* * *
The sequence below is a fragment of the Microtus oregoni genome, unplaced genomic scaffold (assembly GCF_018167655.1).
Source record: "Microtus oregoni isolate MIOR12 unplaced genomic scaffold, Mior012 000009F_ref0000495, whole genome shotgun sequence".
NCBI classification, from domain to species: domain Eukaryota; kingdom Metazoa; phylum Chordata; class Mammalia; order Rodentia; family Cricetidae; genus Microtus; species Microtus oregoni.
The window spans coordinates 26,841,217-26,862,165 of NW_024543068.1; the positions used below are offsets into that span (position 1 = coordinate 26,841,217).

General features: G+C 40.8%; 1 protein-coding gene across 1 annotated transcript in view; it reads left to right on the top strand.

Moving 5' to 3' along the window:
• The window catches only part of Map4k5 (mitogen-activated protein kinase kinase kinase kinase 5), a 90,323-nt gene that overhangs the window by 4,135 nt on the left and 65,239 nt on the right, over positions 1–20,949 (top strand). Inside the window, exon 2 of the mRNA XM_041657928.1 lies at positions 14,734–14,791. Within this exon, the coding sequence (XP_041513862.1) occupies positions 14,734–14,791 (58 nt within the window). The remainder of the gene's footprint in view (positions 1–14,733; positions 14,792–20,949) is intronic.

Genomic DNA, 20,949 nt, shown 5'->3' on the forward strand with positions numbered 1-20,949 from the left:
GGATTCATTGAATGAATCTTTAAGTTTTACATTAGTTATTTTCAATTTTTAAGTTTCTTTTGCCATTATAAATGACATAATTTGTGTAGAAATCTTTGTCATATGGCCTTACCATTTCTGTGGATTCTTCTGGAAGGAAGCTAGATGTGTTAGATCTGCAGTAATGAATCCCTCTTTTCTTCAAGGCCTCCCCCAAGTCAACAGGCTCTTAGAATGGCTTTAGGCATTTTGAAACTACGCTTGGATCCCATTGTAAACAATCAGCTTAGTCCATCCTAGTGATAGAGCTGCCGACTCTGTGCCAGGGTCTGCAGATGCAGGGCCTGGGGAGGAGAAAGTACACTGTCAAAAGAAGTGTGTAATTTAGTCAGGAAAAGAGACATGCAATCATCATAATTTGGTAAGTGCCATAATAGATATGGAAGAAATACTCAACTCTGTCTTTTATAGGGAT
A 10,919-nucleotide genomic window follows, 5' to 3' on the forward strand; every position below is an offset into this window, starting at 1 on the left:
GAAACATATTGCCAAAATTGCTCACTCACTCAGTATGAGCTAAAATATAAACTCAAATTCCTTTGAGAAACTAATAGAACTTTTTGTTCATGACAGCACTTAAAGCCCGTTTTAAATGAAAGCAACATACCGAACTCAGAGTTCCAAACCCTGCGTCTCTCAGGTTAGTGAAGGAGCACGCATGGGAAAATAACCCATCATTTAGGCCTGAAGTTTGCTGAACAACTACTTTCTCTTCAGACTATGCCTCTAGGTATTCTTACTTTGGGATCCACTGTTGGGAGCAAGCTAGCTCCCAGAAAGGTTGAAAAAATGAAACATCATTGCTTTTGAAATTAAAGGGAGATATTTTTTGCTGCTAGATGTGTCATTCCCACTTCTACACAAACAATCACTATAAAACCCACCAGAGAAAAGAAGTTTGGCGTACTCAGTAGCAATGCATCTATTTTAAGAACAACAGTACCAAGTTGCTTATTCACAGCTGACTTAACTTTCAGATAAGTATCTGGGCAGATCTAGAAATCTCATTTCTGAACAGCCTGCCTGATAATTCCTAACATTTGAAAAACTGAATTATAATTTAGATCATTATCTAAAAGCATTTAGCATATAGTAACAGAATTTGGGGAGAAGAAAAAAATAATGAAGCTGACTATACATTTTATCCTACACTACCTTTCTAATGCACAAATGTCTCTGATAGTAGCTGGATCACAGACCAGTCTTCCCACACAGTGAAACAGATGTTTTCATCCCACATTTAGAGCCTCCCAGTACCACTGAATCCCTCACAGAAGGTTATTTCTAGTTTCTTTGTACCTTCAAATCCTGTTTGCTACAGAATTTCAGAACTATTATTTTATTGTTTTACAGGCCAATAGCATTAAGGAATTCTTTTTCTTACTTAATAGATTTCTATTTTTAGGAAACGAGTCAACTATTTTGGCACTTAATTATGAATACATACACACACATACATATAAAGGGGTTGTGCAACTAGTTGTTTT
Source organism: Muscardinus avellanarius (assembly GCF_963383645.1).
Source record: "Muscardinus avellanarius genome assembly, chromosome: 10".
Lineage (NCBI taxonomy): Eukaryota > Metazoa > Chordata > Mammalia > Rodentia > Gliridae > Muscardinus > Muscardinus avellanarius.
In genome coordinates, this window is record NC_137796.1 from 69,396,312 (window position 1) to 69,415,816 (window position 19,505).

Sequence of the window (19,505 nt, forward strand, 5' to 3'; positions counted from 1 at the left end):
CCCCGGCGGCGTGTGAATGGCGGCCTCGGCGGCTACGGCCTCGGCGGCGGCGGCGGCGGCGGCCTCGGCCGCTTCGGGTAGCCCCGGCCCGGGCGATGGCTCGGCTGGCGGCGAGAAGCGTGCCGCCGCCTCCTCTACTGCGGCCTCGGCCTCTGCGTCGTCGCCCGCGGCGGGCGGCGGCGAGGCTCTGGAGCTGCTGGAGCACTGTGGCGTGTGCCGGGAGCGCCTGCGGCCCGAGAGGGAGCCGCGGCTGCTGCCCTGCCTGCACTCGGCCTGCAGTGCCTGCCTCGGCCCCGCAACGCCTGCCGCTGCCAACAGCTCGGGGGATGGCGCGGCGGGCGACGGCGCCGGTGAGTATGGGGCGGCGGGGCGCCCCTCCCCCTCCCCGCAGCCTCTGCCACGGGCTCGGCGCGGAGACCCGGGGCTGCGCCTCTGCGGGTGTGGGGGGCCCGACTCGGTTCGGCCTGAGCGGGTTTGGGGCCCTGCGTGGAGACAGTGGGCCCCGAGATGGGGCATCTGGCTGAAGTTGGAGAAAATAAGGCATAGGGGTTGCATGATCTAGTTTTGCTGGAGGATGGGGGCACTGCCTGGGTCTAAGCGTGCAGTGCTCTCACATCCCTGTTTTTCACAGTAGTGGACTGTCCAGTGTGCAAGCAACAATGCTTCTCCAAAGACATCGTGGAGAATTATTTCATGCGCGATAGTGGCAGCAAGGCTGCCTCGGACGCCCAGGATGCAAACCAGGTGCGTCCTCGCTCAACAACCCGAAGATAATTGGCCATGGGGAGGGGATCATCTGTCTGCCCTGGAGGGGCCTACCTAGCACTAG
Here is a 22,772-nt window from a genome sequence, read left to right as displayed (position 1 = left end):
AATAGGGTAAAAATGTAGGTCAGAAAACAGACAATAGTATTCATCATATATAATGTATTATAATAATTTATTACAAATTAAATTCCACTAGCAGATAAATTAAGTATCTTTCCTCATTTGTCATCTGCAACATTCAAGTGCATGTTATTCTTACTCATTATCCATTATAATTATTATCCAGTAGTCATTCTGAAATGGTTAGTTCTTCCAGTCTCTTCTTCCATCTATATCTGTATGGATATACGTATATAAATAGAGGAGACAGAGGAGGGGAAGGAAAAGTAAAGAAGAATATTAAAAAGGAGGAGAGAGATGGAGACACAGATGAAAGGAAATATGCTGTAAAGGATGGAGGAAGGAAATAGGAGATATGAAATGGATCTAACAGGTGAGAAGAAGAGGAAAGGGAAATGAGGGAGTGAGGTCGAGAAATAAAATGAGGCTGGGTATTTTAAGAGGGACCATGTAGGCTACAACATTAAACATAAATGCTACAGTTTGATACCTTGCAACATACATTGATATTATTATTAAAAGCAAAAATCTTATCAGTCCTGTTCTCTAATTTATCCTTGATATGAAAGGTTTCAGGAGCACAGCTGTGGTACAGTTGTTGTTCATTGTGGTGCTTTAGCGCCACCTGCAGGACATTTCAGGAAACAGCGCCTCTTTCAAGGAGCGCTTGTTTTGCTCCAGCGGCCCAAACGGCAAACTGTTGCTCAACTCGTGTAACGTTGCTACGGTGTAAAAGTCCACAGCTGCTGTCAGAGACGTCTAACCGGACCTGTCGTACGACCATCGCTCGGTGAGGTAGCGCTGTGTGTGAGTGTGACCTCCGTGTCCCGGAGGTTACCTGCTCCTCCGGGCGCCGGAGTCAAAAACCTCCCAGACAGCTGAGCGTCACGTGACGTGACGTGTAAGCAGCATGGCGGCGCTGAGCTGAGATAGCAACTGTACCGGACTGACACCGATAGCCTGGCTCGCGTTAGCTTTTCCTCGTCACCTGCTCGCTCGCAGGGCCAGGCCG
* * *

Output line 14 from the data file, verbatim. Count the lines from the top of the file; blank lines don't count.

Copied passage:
Lineage (NCBI taxonomy): Eukaryota > Metazoa > Chordata > Mammalia > Rodentia > Gliridae > Muscardinus > Muscardinus avellanarius.